People ask, “How are you today?” and though I might not say, “Blessed and taken care of,” I acknowledge:  I woke up this morning, which is more than some people can say.

I squint through inadequate spectacles to see my words on the screen.  I think:  Inadequate, but tri-focals; a year old but only a year old; on my face, with a case, don’t complain.  Life is not a competition, but if it were, I would certainly not be in last place.  With all my trials, and all my failures, and all my sadness, I am still somewhere in the middle, chugging along, with Bandaids on my blisters and blood flowing through my veins, sweat on my brow, an extra five pounds around my waist.  I’m huffing and puffing with wildly beating heart,  Don’t be still, my heart, don’t be still.

It’s the twenty-first day of the thirtieth month of My Year Without Complaining. Here I am people.  Alive.  Alive.  Life continues.

Greg Zanis, retired carpenter, built 49 crosses to commemorate the victims in Orlando and brought them all the way from Chicago to the Orlando Medical Center to honor the victims.  Family and friends have left their own tributes to the slain.

Greg Zanis, retired carpenter, built 49 crosses to commemorate the victims in Orlando and brought them all the way from Chicago to the Orlando Health Medical Center to honor the victims. Family and friends have left their own tributes to the slain.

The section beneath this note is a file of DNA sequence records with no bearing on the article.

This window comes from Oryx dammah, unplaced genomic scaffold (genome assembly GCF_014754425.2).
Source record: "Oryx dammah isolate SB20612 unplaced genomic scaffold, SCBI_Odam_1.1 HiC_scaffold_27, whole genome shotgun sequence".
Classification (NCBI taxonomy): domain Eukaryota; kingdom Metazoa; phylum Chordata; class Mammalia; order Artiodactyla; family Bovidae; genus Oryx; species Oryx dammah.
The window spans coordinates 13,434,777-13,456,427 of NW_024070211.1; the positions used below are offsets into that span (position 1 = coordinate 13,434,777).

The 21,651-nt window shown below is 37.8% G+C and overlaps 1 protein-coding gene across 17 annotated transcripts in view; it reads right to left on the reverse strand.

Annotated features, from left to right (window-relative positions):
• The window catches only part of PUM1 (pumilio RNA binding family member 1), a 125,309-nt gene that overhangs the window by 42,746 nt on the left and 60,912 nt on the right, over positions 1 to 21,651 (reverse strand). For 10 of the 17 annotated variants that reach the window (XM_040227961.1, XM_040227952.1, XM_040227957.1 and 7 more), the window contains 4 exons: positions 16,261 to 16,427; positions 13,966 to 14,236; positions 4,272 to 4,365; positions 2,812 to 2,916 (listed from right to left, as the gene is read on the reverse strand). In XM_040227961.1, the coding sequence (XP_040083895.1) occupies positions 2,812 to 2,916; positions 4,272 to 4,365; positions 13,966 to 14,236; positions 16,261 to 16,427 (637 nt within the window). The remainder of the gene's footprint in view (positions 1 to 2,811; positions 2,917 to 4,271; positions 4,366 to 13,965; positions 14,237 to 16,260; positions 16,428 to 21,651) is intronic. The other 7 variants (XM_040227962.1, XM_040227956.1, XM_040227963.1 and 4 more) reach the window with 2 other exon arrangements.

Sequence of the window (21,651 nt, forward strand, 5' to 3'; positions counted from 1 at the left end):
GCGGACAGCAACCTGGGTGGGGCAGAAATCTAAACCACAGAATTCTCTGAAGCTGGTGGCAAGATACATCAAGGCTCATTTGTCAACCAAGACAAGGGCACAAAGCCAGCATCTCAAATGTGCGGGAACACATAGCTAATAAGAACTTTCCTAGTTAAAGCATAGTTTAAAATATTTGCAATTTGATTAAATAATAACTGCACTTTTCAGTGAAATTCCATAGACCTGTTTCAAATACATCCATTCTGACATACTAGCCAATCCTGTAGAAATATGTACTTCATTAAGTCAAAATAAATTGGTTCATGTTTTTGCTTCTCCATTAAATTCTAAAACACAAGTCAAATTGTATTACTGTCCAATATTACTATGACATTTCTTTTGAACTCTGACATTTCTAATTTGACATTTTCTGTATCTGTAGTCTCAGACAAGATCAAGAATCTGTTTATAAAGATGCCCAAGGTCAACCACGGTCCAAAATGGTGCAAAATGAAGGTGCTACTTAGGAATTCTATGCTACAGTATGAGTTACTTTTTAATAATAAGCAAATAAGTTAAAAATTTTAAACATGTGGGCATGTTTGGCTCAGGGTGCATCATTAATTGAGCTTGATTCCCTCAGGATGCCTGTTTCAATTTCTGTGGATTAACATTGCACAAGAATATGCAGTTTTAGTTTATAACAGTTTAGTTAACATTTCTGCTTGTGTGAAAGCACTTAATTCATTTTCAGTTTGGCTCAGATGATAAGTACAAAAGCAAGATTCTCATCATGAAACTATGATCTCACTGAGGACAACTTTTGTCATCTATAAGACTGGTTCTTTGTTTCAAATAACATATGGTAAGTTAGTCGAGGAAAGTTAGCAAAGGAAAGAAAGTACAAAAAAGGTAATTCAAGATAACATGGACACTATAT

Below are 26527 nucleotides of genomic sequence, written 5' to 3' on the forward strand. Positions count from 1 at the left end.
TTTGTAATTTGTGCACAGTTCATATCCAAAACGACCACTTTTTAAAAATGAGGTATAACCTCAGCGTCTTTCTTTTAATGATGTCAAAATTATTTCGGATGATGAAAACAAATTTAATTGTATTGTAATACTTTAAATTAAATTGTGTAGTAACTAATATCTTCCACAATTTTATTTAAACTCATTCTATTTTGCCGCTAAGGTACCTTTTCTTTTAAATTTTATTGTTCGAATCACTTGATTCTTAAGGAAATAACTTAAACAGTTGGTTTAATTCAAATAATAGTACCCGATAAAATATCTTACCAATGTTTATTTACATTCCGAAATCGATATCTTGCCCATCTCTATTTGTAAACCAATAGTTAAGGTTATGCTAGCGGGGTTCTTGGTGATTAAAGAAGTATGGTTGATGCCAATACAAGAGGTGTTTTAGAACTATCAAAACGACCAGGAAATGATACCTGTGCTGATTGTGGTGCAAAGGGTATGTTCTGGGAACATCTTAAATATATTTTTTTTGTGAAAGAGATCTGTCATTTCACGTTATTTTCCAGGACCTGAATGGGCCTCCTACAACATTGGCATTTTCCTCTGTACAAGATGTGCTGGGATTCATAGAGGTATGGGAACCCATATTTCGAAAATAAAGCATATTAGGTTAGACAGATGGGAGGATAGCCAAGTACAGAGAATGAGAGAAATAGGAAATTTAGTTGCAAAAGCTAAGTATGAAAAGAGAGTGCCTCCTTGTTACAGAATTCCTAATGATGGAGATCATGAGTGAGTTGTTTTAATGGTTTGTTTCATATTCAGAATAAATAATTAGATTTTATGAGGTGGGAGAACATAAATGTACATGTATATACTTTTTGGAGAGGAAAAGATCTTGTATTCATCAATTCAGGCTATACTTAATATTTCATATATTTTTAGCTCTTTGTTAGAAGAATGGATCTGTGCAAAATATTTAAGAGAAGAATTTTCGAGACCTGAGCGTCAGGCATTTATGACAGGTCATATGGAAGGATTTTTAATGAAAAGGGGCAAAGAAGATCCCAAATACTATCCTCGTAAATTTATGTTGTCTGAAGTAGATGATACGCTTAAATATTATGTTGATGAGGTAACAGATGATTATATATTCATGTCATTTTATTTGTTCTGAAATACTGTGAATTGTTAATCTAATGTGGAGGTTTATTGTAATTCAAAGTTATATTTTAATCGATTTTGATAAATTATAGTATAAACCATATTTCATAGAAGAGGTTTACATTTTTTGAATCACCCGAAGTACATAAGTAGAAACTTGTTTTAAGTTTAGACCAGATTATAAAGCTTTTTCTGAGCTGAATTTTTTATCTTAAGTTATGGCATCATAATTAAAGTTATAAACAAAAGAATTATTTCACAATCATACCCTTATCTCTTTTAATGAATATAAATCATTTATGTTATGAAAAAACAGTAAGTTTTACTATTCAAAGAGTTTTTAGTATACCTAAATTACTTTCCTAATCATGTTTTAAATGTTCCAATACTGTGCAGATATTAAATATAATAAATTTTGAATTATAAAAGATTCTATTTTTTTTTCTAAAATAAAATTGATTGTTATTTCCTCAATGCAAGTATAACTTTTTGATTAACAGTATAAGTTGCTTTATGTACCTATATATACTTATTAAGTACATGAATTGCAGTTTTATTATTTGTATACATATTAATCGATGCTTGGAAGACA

Still life

Michael Byers tells me it’s 6:31 and 75 degrees.  I have not ventured onto the porch but I see the motionless flags hanging from the house and think, gonna be a scorcher, better run the sprinkler for a while, and pad around the house.  I squint at the tablet on the table, answer a couple of messages, and pour another cup of coffee.

At the keeping shelf a few wine glasses stand ready for this evening when my cohorts in the next children’s writing workshop will be gathered around my table for the initial planning session.  I take stock of the wine, think about the groceries to be bought for dinner, and run over the week’s schedule in my mind.  I’ve gotten busy; work, Rotary, planning for the September DV fundraiser.  I bounce on my toes, testing for swelling in the jammed left foot.  Painful but not too bad.  I might be able to wear real shoes.

I catch a glimpse of myself in the buffet’s mirror and chuckle.  My son left a basket of clothes for Goodwill and I snagged a couple of T-shirts to wear for sleeping and yardwork.  I look ridiculous but I don’t care; it’s comfortable.  I’ve gotten to that stage.  I can wear what I like.  It’s a good feeling.  Still life with attitude.

It’s the twentieth day of the thirtieth month of My Year Without Complaining.  It’s the summer solstice.  I plan to make good use of the daylight.  Life continues.



“Warning” by Jenny Joseph

When I am an old woman I shall wear purple
With a red hat which doesn’t go, and doesn’t suit me.
And I shall spend my pension on brandy and summer gloves
And satin sandals, and say we’ve no money for butter.